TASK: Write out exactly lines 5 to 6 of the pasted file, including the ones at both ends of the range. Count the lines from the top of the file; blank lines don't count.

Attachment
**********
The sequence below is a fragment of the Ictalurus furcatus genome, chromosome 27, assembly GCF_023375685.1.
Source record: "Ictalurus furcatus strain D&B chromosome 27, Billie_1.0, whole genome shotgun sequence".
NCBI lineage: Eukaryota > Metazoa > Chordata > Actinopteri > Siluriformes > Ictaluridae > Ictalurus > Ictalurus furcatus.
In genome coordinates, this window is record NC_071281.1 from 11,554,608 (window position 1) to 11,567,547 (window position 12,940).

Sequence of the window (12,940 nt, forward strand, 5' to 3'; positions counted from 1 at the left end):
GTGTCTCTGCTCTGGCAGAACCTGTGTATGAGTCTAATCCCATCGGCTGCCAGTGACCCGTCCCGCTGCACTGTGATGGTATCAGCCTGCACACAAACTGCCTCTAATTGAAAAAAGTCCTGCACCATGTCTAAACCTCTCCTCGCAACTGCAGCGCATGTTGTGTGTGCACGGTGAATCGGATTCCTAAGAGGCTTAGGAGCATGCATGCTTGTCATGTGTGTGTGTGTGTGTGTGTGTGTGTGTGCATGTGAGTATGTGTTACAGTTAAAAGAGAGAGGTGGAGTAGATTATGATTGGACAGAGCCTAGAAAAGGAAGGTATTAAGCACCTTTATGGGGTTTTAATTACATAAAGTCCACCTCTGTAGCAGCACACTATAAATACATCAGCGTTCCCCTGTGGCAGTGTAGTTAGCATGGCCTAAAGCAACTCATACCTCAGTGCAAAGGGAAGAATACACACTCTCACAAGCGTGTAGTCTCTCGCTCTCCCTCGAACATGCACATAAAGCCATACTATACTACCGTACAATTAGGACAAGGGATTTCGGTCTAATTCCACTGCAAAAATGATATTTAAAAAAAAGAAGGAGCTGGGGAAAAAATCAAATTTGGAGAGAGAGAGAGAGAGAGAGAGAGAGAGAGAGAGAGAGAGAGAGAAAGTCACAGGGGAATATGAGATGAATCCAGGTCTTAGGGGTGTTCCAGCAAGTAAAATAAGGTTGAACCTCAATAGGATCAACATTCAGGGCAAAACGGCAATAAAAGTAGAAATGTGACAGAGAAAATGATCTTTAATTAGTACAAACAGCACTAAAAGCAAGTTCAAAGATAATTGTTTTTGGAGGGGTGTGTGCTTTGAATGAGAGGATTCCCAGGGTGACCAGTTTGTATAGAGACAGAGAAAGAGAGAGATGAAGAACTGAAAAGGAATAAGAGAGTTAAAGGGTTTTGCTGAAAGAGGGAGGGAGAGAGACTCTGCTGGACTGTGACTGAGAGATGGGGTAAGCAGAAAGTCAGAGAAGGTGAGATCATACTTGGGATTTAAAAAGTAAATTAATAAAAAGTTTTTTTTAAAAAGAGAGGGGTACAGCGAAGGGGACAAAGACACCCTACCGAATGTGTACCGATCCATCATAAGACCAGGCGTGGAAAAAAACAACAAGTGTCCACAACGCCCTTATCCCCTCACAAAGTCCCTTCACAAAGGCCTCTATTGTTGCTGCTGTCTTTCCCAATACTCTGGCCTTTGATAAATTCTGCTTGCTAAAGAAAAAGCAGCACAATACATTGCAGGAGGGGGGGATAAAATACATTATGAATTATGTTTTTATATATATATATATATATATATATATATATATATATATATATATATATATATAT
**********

Sequence of the window (12,940 nt, forward strand, 5' to 3'; positions counted from 1 at the left end):
GTGTCTCTGCTCTGGCAGAACCTGTGTATGAGTCTAATCCCATCGGCTGCCAGTGACCCGTCCCGCTGCACTGTGATGGTATCAGCCTGCACACAAACTGCCTCTAATTGAAAAAAGTCCTGCACCATGTCTAAACCTCTCCTCGCAACTGCAGCGCATGTTGTGTGTGCACGGTGAATCGGATTCCTAAGAGGCTTAGGAGCATGCATGCTTGTCATGTGTGTGTGTGTGTGTGTGTGTGTGTGTGCATGTGAGTATGTGTTACAGTTAAAAGAGAGAGGTGGAGTAGATTATGATTGGACAGAGCCTAGAAAAGGAAGGTATTAAGCACCTTTATGGGGTTTTAATTACATAAAGTCCACCTCTGTAGCAGCACACTATAAATACATCAGCGTTCCCCTGTGGCAGTGTAGTTAGCATGGCCTAAAGCAACTCATACCTCAGTGCAAAGGGAAGAATACACACTCTCACAAGCGTGTAGTCTCTCGCTCTCCCTCGAACATGCACATAAAGCCATACTATACTACCGTACAATTAGGACAAGGGATTTCGGTCTAATTCCACTGCAAAAATGATATTTAAAAAAAAGAAGGAGCTGGGGAAAAAATCAAATTTGGAGAGAGAGAGAGAGAGAGAGAGAGAGAGAGAGAGAGAGAGAGAGAAAGTCACAGGGGAATATGAGATGAATCCAGGTCTTAGGGGTGTTCCAGCAAGTAAAATAAGGTTGAACCTCAATAGGATCAACATTCAGGGCAAAACGGCAATAAAAGTAGAAATGTGACAGAGAAAATGATCTTTAATTAGTACAAACAGCACTAAAAGCAAGTTCAAAGATAATTGTTTTTGGAGGGGTGTGTGCTTTGAATGAGAGGATTCCCAGGGTGACCAGTTTGTATAGAGACAGAGAAAGAGAGAGATGAAGAACTGAAAAGGAATAAGAGAGTTAAAGGGTTTTGCTGAAAGAGGGAGGGAGAGAGACTCTGCTGGACTGTGACTGAGAGATGGGGTAAGCAGAAAGTCAGAGAAGGTGAGATCATACTTGGGATTTAAAAAGTAAATTAATAAAAAGTTTTTTTTAAAAAGAGAGGGGTACAGCGAAGGGGACAAAGACACCCTACCGAATGTGTACCGATCCATCATAAGACCAGGCGTGGAAAAAAACAACAAGTGTCCACAACGCCCTTATCCCCTCACAAAGTCCCTTCACAAAGGCCTCTATTGTTGCTGCTGTCTTTCCCAATACTCTGGCCTTTGATAAATTCTGCTTGCTAAAGAAAAAGCAGCACAATACATTGCAGGAGGGGGGGATAAAATACATTATGAATTATGTTTTTATATATATATATATATATATATATATATATATATATATATATATATATATATAT